Perfect Winter Treat: Maple Kumquat Marmalade

I’ve been fortunate enough to find friends who like to share food as much as I do. So when one friend gave me some incredible maple syrup for Christmas, and some other friends gave me a bag of kumquats from their tree, I knew what had to be done. I love Florida to little bits, but occasionally I miss living up North, so making something that brings together the delicious citrus from my new home with the maple-y goodness of my old home seemed perfect. Normally when I make marmalades I cut out the pith and soak the rinds to help with the bitterness. These kumquats, however, were the sweetest kumquats I’ve ever consumed, meaning that I didn’t have to mess with any of that and could just get away with slicing, seeding, and sprinkling them with a little sugar. No peeling or removing membranes or anything, just thinly sliced kumquats. As a result, the recipe I have here is based on those incredible kumquats. If you don’t have access to freshly-picked citrus and are relying on the supermarket, or if your citrus is a little bitter, you may have to use more sugar or remove the piths (some alternate recipes for you to try can be found here and here).

The steps were simple: thinly slice a few kumquats, toss in a (nonreactive) bowl, sprinkle with a spoonful of sugar, repeat. Top with a little pinch of salt (might as well add this important flavor-boosting step now), and wait. Because my kumquats are so very, very sweet, they didn’t require much sweetening to be edible, but they *do* need sugar to be preserved properly. I also didn’t have to rely on cups and cups of granulated sugar here since I was using maple syrup later on. (An important note here: in these early stages, many other marmalade recipes will require you to extract the pectin from the bits you discard. If you like your marmalades really thick or are making a giant batch, do it. If you don’t, then you’ll probably be alright, just expect your marmalade to be a little loose).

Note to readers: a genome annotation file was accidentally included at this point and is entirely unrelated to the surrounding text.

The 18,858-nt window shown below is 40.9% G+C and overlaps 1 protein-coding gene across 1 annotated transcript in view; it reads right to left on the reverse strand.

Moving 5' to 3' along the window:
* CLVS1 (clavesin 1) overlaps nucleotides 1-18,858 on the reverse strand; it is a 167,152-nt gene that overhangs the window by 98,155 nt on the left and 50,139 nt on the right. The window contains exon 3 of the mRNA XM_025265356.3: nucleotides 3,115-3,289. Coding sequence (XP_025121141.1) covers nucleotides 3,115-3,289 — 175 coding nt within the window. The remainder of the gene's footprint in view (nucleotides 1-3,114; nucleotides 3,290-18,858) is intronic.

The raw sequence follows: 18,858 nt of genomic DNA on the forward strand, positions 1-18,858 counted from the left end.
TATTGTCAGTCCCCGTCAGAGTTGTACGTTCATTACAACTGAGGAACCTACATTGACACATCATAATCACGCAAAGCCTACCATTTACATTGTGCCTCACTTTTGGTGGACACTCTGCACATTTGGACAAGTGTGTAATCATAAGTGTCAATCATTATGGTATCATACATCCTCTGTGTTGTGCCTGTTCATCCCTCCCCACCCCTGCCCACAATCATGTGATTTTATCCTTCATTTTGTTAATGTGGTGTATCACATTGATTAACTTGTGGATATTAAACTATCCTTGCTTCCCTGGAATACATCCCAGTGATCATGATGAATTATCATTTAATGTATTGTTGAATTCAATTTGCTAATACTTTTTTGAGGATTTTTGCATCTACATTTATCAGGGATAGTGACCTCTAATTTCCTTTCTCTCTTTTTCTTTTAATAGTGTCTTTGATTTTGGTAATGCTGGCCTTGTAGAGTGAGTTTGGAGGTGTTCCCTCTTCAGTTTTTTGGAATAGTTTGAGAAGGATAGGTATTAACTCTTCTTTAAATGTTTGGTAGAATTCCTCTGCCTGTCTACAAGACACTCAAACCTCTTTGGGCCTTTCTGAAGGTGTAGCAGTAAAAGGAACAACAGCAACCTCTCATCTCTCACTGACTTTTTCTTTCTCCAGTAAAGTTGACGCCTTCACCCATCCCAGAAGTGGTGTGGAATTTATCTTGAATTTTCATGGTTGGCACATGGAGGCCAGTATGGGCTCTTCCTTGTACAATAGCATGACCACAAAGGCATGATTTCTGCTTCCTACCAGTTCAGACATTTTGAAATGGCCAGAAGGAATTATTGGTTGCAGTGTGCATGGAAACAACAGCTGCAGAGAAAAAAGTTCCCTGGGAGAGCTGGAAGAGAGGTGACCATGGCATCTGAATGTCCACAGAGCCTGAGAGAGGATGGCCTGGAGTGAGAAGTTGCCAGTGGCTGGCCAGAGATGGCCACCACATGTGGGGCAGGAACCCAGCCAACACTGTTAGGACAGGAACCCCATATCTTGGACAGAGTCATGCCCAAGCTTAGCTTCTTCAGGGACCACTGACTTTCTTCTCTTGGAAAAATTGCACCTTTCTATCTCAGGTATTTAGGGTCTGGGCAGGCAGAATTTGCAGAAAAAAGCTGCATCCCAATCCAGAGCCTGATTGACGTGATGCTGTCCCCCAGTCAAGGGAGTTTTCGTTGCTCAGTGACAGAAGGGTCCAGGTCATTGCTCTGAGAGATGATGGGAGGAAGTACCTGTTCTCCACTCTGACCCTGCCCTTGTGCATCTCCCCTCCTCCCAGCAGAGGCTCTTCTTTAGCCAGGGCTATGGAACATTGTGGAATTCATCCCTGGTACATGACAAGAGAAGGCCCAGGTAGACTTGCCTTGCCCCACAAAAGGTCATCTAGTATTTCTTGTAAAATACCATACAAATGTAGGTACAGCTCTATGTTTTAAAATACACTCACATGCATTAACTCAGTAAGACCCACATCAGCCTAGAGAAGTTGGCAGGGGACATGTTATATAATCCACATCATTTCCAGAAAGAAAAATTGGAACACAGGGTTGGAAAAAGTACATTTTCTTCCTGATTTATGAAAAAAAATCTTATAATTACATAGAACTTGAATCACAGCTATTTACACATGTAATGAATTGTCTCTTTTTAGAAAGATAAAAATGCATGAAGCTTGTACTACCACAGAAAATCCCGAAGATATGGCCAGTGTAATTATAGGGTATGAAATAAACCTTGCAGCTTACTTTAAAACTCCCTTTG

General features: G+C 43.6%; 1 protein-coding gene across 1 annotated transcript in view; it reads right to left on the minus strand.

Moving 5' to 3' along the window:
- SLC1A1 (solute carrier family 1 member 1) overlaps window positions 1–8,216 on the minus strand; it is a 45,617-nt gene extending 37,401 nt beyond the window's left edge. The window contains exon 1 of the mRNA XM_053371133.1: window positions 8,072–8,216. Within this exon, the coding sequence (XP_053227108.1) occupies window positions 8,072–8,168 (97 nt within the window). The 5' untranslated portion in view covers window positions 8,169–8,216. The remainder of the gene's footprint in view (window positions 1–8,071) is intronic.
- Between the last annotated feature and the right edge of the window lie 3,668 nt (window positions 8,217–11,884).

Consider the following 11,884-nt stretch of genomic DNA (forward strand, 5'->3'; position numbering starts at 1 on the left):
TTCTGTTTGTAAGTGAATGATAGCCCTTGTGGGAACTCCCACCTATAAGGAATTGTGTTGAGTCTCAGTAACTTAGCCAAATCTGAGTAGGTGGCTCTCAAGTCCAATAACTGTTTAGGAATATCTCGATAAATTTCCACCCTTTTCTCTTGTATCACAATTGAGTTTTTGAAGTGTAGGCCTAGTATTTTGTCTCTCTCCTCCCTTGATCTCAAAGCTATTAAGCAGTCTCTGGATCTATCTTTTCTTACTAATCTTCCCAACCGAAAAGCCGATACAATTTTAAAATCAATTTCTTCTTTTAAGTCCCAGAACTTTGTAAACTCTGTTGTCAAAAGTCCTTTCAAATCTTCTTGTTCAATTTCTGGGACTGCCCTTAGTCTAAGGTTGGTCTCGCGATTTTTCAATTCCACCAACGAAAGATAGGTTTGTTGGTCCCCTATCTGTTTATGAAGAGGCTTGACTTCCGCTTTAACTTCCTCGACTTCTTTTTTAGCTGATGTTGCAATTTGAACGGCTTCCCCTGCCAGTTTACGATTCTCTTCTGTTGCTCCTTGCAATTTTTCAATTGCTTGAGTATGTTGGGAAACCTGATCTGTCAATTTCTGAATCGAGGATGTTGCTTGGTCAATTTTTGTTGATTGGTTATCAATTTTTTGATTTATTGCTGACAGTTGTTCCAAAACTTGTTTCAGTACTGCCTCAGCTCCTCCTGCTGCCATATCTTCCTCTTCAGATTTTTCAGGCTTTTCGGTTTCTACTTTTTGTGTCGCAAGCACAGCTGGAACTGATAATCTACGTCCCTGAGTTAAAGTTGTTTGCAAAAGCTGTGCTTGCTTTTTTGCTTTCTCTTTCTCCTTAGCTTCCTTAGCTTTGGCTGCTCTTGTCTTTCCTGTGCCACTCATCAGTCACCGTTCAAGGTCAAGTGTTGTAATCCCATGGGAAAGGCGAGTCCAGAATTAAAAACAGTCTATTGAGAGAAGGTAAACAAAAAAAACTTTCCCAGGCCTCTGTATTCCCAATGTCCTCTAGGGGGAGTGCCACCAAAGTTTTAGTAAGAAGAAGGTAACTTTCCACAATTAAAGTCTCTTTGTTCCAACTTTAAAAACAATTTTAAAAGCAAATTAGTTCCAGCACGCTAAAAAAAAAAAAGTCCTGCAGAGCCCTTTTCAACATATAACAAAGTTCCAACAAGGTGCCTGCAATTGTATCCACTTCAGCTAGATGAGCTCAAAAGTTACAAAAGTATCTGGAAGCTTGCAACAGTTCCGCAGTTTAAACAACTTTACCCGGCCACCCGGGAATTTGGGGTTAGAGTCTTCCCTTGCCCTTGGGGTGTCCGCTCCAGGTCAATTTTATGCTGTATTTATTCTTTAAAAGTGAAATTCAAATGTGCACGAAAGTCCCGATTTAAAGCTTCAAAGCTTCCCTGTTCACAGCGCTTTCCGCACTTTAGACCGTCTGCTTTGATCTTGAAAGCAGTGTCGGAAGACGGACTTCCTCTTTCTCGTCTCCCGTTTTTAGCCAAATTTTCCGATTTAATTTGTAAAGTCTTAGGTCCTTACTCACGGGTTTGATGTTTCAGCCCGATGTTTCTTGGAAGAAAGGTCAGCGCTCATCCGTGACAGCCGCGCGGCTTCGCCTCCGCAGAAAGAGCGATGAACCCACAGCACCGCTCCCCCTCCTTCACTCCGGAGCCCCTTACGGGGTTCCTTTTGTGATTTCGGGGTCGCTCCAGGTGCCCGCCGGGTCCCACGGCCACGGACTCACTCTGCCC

Kumquats in a bowl!

Once the waiting is over (~12 hours), throw everything into a pot, add the maple syrup, and voila. I didn’t boil it for long, just long enough to get everything to the consistency I wanted. Let it cool a little, then eat it up. They say these things keep in the fridge for a month or two, but this will probably be gone by next week.

Kumquat and Maple Marmalade
1 quart fresh kumquats
1 cup granulated sugar
1/2 tsp salt
1 c water
3/4 c dark amber maple syrup (in most stores, this really rich syrup is sold as Grade B–the stuff I had purported to be Grade A but was the richest and most decadent Grade A syrup I’ve ever encountered).

-Thinly slice your kumquats into little rounds, removing the seeds as you go.
-After you’ve sliced 4 or 5, throw them in the bottom in a non-reactive bowl and sprinkle with a little sugar.
-Continue layering fruit and sugar until you’ve sliced all the kumquats.
-Top with the salt.
-Let sit (covered) for about 12 hours.
-Pour the whole thing into a non-reactive pot and add the maple syrup and water.
-Heat over medium until it comes to a strong boil, then reduce the heat to a simmer.
-Let it cook to the desired consistency (for me this was about 15 minutes), then remove from the heat and let cool.
-Pour into jars and store in the fridge.

This recipe is on Punk Domestics!

Kumquat Maple Marmalade on Punk Domestics

One response

  1. Pingback: Kumquat Marmalade, Part 2 | A Bloggable Feast

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